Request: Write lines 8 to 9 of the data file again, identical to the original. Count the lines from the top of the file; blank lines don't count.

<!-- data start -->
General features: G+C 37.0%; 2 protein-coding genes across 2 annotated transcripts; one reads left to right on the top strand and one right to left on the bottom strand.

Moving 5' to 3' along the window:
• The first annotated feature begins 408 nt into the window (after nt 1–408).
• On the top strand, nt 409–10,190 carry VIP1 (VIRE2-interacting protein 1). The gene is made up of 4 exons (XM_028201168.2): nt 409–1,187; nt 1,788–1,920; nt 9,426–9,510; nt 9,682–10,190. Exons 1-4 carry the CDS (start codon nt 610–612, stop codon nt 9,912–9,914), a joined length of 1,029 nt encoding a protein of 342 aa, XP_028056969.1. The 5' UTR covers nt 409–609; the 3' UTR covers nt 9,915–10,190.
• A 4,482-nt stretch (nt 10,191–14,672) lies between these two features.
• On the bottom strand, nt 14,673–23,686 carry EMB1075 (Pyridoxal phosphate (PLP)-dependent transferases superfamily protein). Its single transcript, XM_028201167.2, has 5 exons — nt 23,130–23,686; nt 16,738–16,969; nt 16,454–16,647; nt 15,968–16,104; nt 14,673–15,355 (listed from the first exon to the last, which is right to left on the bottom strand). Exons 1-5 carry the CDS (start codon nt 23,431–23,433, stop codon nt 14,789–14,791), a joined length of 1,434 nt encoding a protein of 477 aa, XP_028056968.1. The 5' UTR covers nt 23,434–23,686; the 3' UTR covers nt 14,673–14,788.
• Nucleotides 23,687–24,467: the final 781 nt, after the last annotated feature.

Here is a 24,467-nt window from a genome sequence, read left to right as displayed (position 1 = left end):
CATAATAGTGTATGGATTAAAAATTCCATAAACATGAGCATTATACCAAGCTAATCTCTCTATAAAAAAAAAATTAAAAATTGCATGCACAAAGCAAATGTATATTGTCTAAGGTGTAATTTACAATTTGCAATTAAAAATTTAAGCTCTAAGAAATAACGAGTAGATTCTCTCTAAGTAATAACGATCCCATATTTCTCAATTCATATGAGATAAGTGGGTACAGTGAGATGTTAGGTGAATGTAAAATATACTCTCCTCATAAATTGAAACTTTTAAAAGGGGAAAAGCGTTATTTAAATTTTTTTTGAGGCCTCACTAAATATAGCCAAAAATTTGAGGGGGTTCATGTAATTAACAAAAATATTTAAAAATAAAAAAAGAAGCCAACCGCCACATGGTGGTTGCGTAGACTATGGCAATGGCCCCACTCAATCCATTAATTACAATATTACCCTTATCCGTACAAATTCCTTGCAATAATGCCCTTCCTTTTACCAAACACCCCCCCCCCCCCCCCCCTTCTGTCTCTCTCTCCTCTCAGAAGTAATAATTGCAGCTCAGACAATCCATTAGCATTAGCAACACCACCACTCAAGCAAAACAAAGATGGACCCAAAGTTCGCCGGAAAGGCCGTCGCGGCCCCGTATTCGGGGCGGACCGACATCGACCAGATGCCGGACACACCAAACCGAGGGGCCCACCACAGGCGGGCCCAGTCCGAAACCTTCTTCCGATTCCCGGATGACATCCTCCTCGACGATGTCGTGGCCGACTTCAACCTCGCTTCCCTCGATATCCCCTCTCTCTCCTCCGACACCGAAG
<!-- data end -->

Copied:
Here is a 24,467-nt window from a genome sequence, read left to right as displayed (position 1 = left end):
CATAATAGTGTATGGATTAAAAATTCCATAAACATGAGCATTATACCAAGCTAATCTCTCTATAAAAAAAAAATTAAAAATTGCATGCACAAAGCAAATGTATATTGTCTAAGGTGTAATTTACAATTTGCAATTAAAAATTTAAGCTCTAAGAAATAACGAGTAGATTCTCTCTAAGTAATAACGATCCCATATTTCTCAATTCATATGAGATAAGTGGGTACAGTGAGATGTTAGGTGAATGTAAAATATACTCTCCTCATAAATTGAAACTTTTAAAAGGGGAAAAGCGTTATTTAAATTTTTTTTGAGGCCTCACTAAATATAGCCAAAAATTTGAGGGGGTTCATGTAATTAACAAAAATATTTAAAAATAAAAAAAGAAGCCAACCGCCACATGGTGGTTGCGTAGACTATGGCAATGGCCCCACTCAATCCATTAATTACAATATTACCCTTATCCGTACAAATTCCTTGCAATAATGCCCTTCCTTTTACCAAACACCCCCCCCCCCCCCCCCCTTCTGTCTCTCTCTCCTCTCAGAAGTAATAATTGCAGCTCAGACAATCCATTAGCATTAGCAACACCACCACTCAAGCAAAACAAAGATGGACCCAAAGTTCGCCGGAAAGGCCGTCGCGGCCCCGTATTCGGGGCGGACCGACATCGACCAGATGCCGGACACACCAAACCGAGGGGCCCACCACAGGCGGGCCCAGTCCGAAACCTTCTTCCGATTCCCGGATGACATCCTCCTCGACGATGTCGTGGCCGACTTCAACCTCGCTTCCCTCGATATCCCCTCTCTCTCCTCCGACACCGAAG